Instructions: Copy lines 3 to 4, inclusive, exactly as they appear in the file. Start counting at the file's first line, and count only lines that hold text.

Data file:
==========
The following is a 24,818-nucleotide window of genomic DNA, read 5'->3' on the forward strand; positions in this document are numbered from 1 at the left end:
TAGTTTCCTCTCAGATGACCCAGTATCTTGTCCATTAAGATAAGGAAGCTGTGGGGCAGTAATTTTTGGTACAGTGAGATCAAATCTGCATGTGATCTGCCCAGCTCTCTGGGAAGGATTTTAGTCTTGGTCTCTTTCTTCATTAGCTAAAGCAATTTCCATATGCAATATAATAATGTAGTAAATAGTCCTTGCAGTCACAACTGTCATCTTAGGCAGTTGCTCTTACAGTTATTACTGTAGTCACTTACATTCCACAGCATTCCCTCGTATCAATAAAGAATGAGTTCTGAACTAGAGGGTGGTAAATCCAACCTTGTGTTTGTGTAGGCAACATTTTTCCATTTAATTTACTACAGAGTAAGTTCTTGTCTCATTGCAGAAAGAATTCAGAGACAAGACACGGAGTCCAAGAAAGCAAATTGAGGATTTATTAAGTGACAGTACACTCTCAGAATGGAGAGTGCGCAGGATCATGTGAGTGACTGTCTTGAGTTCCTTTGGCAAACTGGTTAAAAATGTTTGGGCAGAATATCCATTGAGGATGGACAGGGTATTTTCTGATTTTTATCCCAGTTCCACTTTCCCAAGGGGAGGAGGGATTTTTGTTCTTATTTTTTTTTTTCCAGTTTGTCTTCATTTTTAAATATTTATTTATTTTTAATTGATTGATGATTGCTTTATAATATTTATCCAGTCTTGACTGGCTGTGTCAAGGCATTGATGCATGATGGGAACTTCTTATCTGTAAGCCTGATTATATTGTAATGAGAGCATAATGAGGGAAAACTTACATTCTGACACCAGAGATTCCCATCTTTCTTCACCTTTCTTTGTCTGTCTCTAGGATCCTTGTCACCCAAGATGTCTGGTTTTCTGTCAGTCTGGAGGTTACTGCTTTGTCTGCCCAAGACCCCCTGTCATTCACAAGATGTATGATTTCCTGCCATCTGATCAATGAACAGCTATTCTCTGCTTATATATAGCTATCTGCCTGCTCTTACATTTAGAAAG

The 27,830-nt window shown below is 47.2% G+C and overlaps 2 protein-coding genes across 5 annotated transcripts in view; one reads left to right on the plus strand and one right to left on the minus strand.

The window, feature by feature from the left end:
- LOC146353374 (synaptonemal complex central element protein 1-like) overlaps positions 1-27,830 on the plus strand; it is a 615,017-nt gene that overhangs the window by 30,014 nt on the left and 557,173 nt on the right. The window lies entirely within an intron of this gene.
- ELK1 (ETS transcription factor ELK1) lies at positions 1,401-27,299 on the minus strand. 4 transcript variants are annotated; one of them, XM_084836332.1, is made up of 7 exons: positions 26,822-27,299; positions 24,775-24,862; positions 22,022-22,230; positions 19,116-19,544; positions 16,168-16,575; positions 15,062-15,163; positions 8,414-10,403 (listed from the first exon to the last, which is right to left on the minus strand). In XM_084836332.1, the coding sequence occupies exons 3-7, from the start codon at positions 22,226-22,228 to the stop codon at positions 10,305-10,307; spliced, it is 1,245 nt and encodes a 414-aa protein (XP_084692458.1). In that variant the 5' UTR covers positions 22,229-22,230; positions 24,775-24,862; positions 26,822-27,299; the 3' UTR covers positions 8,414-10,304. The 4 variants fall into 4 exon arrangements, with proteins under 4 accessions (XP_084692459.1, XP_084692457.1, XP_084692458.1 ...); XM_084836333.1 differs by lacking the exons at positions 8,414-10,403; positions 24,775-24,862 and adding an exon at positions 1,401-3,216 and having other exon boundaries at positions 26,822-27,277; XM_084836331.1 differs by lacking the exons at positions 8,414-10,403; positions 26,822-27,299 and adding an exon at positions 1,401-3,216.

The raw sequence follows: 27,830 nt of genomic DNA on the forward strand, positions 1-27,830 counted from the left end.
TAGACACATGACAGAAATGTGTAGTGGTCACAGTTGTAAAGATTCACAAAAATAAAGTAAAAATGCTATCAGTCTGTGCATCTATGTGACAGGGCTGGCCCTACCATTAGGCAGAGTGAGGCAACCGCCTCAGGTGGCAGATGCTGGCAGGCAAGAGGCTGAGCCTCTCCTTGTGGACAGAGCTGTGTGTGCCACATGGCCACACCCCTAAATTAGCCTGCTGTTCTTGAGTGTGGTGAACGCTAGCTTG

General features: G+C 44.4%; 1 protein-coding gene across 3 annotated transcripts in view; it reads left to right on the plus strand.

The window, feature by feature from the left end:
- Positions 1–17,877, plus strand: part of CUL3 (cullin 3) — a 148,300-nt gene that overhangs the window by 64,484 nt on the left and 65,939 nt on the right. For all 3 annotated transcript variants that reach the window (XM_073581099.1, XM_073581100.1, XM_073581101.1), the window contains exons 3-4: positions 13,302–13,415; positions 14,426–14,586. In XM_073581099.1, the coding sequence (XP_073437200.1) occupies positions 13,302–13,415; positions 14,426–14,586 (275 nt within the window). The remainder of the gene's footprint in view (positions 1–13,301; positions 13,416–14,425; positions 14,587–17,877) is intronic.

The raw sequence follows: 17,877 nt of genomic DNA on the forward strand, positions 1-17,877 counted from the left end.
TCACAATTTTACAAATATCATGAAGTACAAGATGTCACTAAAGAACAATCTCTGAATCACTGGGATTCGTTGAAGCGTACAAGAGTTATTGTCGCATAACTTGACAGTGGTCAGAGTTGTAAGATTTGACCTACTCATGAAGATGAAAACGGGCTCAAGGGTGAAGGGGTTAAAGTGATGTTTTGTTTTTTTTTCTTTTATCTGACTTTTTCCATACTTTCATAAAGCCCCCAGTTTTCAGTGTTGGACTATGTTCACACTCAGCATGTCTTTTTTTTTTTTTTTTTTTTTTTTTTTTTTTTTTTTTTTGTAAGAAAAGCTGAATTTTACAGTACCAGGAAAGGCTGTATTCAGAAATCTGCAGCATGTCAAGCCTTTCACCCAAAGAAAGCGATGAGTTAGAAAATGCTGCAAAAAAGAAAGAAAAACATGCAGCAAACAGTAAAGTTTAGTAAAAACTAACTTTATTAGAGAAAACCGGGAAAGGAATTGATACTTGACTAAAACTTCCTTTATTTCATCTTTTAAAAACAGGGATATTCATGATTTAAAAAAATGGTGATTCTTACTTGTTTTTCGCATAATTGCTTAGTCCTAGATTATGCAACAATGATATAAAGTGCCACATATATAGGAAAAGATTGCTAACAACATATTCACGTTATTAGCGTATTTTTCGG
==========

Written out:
The 27,830-nt window shown below is 47.2% G+C and overlaps 2 protein-coding genes across 5 annotated transcripts in view; one reads left to right on the plus strand and one right to left on the minus strand.

The window, feature by feature from the left end: